Park City Treasure vote: quality of life, schools bond part of fray
Representatives of the opposing sides of the Park City ballot measure to raise the funds needed to acquire the Treasure acreage in a conservation deal submitted statements to the County Courthouse for publication in official election materials, expectedly centering their arguments on topics that will likely be heavily debated as the crucial stretch of the election season arrives.
Cindy Matsumoto, a former member of the Park City Council, drafted the statement in support of the $48 million ballot measure while Steve Streamer, a Park Meadows resident, wrote the statement in opposition. The monies that would be raised through a successful ballot measure would fund most of the cost of a $64 million acquisition of Treasure as well as an up to $3 million contribution to a separate conservation deal in Thaynes Canyon, known as Snow Ranch Pasture.
Neither Matsumoto nor Streamer make surprise comments in their statements. The two instead provide an outline of issues that had already been well established in the discussions about the ballot measure. Each of them will have the opportunity to write a rebuttal that will also be published in the election materials.
Matsumoto discusses the history of Park City’s lauded open space program, mentioning the acquisitions of the McPolin Farm and acreage in Round Valley that checked development in those entryway locations. The municipal open space acquisitions “define the community we all love,” she says.
“Treasure Hill and the Armstrong Snow Ranch Pastures have been under the threat of large scale development for decades. These are two of the last large open spaces left within the City limits,” Matsumoto says. “Many dedicated Planning Commissions and City Councils have grappled with how to handle the densities permitted on these properties without success.”
If the two parcels are set aside from development, she says, “all of the entitled density will be removed from these properties forever, giving us less traffic, less pollution, less water consumption, and a better quality of life for everyone.”
Matsumoto outlines that previous voter-approved bonds for open spaces will be retired in coming years, meaning property taxes paid to City Hall will drop over time. She says Park City is in a strong financial situation with a low property-tax rate compared to elsewhere in Utah and a high bond rating. She says property taxes paid to Park City would “remain among the lowest in the nation” should the ballot measure be approved.
The former City Councilor, meanwhile, also says a Treasure development “will be devastating to our entire community” should the ballot measure fail and the project move forward. She talks about the square footage of a Treasure development, the prospects of up to 12 years of construction, the excavation and blasting required, a projected increase of traffic by 1,000 trips by vehicles each day and an increase in the amount of water used in the community.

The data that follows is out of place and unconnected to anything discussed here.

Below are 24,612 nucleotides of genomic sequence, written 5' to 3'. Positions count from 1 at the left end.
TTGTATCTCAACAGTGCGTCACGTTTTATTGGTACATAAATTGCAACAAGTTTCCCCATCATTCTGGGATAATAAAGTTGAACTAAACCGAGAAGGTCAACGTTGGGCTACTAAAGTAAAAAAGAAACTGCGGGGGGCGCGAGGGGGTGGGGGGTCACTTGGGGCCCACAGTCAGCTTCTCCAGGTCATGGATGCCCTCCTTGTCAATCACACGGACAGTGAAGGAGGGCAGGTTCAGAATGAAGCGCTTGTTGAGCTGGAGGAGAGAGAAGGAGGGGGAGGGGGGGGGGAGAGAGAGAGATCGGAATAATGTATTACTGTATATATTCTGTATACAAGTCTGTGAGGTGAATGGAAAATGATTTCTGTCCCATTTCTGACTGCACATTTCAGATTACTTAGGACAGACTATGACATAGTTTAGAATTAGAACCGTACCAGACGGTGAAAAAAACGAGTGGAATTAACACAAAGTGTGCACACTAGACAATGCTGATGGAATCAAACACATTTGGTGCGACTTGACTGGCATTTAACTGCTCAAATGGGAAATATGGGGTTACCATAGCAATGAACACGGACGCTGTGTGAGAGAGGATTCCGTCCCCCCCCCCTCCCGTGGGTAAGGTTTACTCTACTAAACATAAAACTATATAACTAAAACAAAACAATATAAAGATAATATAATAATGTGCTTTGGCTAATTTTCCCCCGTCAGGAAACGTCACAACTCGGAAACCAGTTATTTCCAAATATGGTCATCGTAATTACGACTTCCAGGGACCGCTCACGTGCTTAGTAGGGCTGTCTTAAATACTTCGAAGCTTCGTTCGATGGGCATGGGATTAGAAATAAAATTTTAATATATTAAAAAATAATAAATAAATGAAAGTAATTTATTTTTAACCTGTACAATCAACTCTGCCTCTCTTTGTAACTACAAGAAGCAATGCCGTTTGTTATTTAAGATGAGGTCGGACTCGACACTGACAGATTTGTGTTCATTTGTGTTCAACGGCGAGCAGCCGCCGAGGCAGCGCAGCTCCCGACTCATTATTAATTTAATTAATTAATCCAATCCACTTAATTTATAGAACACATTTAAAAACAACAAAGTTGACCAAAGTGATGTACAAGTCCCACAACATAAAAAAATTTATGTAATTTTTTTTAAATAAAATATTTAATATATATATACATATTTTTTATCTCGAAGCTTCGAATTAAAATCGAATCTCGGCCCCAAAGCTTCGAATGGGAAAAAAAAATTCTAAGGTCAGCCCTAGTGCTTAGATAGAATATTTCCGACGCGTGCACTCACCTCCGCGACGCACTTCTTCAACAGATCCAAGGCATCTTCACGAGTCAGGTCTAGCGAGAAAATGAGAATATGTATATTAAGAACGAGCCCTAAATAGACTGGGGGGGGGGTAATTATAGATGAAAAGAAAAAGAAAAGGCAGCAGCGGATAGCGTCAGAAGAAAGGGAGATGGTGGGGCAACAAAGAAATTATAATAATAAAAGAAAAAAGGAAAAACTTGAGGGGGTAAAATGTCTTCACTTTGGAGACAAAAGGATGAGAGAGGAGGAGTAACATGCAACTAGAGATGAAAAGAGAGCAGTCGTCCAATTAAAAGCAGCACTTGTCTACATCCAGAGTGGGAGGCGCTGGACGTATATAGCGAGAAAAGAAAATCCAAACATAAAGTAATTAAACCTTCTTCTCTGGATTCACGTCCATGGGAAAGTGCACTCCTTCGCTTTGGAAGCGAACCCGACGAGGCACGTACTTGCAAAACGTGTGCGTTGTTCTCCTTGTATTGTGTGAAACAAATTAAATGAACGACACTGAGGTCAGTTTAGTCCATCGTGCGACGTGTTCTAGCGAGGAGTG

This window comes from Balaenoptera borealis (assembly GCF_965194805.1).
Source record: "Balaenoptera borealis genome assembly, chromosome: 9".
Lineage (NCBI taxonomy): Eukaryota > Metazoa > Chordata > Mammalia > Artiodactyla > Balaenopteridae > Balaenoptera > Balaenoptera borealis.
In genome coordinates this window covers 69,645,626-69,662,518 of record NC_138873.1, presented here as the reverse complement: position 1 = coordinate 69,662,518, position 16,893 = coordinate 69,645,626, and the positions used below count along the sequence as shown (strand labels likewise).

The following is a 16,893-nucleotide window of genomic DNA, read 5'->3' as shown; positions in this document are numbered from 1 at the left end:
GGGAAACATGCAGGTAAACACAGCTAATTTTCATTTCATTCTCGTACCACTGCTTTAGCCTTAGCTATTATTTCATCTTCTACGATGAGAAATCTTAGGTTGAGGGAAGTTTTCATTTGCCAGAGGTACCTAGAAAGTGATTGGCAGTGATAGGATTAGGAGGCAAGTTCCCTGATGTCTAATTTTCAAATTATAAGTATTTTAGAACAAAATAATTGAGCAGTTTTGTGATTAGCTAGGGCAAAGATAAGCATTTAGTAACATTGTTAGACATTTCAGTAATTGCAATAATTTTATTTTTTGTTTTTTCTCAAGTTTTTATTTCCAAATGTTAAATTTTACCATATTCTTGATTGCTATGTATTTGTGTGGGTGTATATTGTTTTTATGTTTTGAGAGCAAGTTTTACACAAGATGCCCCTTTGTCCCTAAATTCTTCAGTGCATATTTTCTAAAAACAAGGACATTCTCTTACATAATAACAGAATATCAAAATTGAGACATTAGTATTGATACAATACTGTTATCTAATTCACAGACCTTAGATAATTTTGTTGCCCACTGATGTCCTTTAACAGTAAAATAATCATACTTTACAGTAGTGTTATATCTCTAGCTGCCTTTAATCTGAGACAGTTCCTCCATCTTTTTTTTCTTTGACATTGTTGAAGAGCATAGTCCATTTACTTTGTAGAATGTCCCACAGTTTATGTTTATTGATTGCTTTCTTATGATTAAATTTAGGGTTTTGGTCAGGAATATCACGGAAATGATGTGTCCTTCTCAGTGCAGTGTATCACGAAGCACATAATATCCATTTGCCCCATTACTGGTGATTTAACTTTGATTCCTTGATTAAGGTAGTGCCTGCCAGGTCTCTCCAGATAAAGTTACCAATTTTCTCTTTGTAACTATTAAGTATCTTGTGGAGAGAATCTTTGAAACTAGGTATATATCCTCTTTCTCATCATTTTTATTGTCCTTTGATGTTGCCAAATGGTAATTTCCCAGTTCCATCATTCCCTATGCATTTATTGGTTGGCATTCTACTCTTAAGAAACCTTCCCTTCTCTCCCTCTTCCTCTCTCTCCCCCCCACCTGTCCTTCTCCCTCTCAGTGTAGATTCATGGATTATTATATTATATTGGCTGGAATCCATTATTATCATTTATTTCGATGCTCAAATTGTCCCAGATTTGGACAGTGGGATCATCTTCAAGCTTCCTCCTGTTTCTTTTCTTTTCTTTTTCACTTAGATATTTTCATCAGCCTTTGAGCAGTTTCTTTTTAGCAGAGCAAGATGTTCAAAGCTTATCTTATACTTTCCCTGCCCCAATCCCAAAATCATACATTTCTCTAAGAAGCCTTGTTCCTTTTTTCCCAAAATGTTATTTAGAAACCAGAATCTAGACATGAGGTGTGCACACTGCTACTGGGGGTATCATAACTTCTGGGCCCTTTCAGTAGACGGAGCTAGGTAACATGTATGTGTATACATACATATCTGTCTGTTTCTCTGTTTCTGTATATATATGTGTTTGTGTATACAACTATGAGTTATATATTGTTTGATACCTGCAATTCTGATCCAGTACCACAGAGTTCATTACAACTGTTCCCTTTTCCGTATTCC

Matsumoto also notes the possibility of a development of more than 48 homes on the Snow Ranch Pasture land.
Streamer touches on a range of issues in his statement in opposition to the ballot measure, arguing most of the Treasure land would be left undeveloped if a project proceeds. He says a project would stretch through 10 acres rather than across the 100-plus acres of Treasure land. That, he says, makes the proposed acquisition different from other City Hall land deals like those in Bonanza Flat, Round Valley and the McPolin Farm.
He says a Treasure development would involve approximately 850,000 square feet rather than the approximately 1 million square feet long publicized. Streamer questions Park City leaders’ decision to delay capital projects to shift funds to the Treasure deal.
“If these projects are ‘discretionary’, why were they in the budget? Delayed projects usually end up costing more than the original proposed budget. These are classic examples of poor City Council governance over our tax dollars,” he writes.
Streamer discusses the Treasure vote in the context of an expected Park City School District bond election that could be pegged at a figure that would top the $48 million for Treasure and Snow Ranch Pasture.
“A Park City school bond will also most likely happen within the life of the proposed Treasure bond. Considering the school bond will be in the $100-150 million range, that is at least another Treasure bond (if not more) in increased taxes. Education is far more important than reducing competition for Main Street businesses,” the Streamer statement says.
Streamer argues businesses along Main Street and people who live in Old Town would benefit from a successful ballot measure.
“Main Street is the heart and soul of our tourist-industry, not the community at large. Most of the Main Street businesses are geared toward tourists. Why should ALL Park City residents pay for this tourist amenity that would be difficult to access,” he says.
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A group of people that appeared to largely represent Park City’s development and real estate industries joined family members of the late United Park City Mines President Hank Rothwell on Wednesday as a road was named in his honor. It was a tribute to a key figure in the great growth battles of the 1990s.